The European Court of Human Rights found on 19 September that Finland violated its positive duty to protect the right to life of nine students and a teacher in a mass shooting at their vocational institute. It is only the second time that the court has dealt with a deadly violent incident at an education institution, but it should have influence even beyond Europe.
The court ruled that by not confiscating the attacker’s semi-automatic pistol after he made internet postings that cast doubts on his suitability to safely possess a weapon, Finnish police failed to observe a special duty of diligence incumbent on authorities. Such a duty existed, the court said, because of the particularly high risk to life inherent in any misconduct involving firearms.
It is impossible to read the European court’s decision without thinking of the United States, where school shootings are far more common than in Europe.
The court acknowledged that the information available to the local police before the shooting did not give rise to any reason to suspect a risk of an attack in the form of a school shooting. In this way, the court distinguished between this school shooting and the tragedy at School No. 1 in Beslan, Russia, in 2004, in which more than 330 civilian hostages, including over 180 children, lost their lives.
In a case brought by some of the victims’ families in the Beslan incident, the court found the Russian authorities indeed had sufficiently specific information about a terrorist attack against schools in the area planned for the first day of the academic year. The court found Russia responsible for violations of the right to life because it could be reasonably expected of a government under such circumstances to deploy preventive and protective measures for schools.
While certain security measures had been taken, the court characterized them as inadequate. The security arrangements at Beslan’s School No. 1 were not reinforced. The police failed to take sufficient measures to reduce the risks. No warning was given to the school administration. And no single sufficiently high-level entity was designated to handle the situation.
In the case against Finland, however, even though there was no reason for police to suspect a school attack, the court found that the authorities had preventative obligations because a concerned citizen had alerted local police to internet postings made by the 22-year-old student who carried out the attack. These included photos of himself with his handgun accompanied by texts about war and dying. The postings also included evidence that he had joined an online group about the shooting at Columbine High School in the United States in 1999, and showed him appearing to imitate in clothing and gestures the person responsible for an earlier shooting, at a high school in Jokela, Finland, in 2007.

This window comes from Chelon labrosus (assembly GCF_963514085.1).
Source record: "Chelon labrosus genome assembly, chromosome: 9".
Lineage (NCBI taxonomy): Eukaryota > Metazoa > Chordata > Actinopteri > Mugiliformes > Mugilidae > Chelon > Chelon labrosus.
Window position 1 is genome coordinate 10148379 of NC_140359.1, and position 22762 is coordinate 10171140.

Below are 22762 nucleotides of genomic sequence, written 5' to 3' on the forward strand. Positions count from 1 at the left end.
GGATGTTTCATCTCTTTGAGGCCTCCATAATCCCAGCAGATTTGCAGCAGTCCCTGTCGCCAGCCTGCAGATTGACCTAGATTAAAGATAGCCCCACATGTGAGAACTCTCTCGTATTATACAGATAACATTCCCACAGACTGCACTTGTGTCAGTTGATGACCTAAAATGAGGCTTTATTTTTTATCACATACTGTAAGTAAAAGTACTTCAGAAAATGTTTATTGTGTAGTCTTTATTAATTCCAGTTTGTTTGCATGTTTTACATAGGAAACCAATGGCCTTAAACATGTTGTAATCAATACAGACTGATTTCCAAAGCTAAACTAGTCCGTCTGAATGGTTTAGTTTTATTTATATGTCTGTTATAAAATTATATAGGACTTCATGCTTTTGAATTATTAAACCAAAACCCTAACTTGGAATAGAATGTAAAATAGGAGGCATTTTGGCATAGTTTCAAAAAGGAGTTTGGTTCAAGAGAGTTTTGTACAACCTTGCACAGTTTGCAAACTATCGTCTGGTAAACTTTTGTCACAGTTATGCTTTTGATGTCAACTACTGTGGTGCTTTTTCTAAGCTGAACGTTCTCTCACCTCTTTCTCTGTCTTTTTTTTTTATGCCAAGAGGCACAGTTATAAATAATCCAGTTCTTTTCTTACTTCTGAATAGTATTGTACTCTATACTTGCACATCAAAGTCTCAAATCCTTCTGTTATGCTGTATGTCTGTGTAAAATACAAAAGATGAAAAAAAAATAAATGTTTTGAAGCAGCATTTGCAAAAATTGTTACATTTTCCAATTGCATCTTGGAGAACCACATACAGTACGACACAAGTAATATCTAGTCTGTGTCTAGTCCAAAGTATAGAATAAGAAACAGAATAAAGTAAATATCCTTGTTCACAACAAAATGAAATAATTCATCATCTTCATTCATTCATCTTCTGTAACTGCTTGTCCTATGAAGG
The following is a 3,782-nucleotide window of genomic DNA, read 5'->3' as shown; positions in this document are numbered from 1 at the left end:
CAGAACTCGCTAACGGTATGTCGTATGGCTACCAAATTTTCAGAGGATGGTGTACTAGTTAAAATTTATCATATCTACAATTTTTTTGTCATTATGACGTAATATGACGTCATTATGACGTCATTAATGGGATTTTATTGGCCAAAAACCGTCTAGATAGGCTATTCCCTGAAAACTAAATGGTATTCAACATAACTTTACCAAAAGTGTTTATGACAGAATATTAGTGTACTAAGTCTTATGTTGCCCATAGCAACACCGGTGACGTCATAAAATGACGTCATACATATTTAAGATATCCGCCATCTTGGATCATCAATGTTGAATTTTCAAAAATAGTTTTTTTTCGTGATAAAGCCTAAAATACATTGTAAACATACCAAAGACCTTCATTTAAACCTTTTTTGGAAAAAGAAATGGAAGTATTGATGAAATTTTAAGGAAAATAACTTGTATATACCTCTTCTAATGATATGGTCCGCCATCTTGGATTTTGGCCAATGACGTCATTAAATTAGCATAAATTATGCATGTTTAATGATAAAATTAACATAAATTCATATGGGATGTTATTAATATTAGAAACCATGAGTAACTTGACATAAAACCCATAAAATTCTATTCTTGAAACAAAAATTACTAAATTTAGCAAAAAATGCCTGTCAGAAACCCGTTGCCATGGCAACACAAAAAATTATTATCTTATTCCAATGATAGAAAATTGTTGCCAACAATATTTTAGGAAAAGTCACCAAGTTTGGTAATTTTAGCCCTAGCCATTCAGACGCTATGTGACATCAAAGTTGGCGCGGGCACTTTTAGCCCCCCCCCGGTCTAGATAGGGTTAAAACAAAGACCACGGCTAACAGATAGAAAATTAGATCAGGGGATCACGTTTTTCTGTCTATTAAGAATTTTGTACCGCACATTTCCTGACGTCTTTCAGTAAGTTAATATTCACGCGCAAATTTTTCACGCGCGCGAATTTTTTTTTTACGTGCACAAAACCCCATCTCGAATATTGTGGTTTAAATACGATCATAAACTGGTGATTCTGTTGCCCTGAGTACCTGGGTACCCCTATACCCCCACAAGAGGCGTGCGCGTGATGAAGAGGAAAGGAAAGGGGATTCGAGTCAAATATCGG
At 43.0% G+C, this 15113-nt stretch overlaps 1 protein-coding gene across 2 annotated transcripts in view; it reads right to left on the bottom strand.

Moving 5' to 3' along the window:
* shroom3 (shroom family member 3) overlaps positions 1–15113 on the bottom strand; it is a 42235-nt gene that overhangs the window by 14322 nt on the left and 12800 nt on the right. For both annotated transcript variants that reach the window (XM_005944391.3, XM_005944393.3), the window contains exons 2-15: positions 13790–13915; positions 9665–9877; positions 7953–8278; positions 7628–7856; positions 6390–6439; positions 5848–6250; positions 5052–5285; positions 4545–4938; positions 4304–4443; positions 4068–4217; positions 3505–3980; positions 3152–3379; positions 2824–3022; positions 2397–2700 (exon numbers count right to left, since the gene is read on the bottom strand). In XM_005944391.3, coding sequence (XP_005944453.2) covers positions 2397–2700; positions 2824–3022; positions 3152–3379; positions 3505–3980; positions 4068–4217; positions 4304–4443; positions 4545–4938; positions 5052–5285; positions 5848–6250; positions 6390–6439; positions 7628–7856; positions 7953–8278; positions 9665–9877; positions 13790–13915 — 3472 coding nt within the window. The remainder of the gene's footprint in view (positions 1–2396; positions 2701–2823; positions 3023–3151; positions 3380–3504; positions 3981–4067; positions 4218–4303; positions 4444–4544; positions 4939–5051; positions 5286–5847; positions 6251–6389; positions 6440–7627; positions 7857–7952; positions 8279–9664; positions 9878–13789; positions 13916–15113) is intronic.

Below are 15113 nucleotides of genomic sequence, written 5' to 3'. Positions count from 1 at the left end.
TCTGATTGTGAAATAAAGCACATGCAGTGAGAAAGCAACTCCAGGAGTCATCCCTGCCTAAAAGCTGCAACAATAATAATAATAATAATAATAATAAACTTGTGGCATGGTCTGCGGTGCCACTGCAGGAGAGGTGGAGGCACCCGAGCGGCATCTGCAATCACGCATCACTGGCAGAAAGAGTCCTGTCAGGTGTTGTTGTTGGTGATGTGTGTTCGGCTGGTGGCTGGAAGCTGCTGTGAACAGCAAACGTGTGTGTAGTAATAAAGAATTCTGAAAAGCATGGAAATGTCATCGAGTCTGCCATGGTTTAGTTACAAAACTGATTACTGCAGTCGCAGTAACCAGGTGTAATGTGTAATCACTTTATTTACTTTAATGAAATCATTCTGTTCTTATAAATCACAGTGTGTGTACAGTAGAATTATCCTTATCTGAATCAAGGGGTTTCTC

Within three days of the tip-off, the police called the future-perpetrator in for a 15-minute interview and gave him a verbal warning. However, the police concluded that nothing had emerged to justify withdrawing his firearm license or taking his weapon.
It was this last decision by police that the court found at fault. Seizing the weapon as a precautionary measure would not interfere significantly with any of the gunman’s other human rights, the court found. Considering, “the particularly high level of risk to life inherent in any misconduct involving the use of firearms,” the court concluded that the authorities had not “observed the special duty of diligence incumbent on them.”
Accordingly, the court found, by a vote of six to one, that Finland had violated the right to life as guaranteed by the European Convention on Human Rights. The court awarded each of the 10 families of the deceased 30,000 euros (US$35,000) in damages, plus additional expenses.
A different constitutional arrangement in the United States makes it almost impossible to imagine their domestic courts as easily dismissing any counter claim by an individual to retain a firearm. But it should give US officials pause.
There, one reckoning counted 180 shootings of individuals in kindergartens and elementary, middle, and high schools between 2009 and 2018, killing 114 people and injuring 242. Another effort, using a slightly different methodology and sources, counted 419 shooting incidents in schools during the same years, killing 139 and injuring 380.
One research initiative tracking mass shootings in the United States assessed that since 2009 there have been 90 mass shooting incidents, killing 536 people and wounding 250, following what it deemed “dangerous warning signs” by the person who carried out the attack. These included engaging in recent acts or threats of violence or violating a protection order. The study concluded that those 90 incidents where the shooter exhibited dangerous warning signs, represented 54 percent of all mass shootings during those years.
The European Court’s decision delivers a powerful new perspective on government’s human rights obligations to prevent gun violence, such as school shootings, when there are warning signs. The ruling sets a high standard for governments but does so to save lives. If other international and regional treaty bodies and domestic courts follow suit, they could too.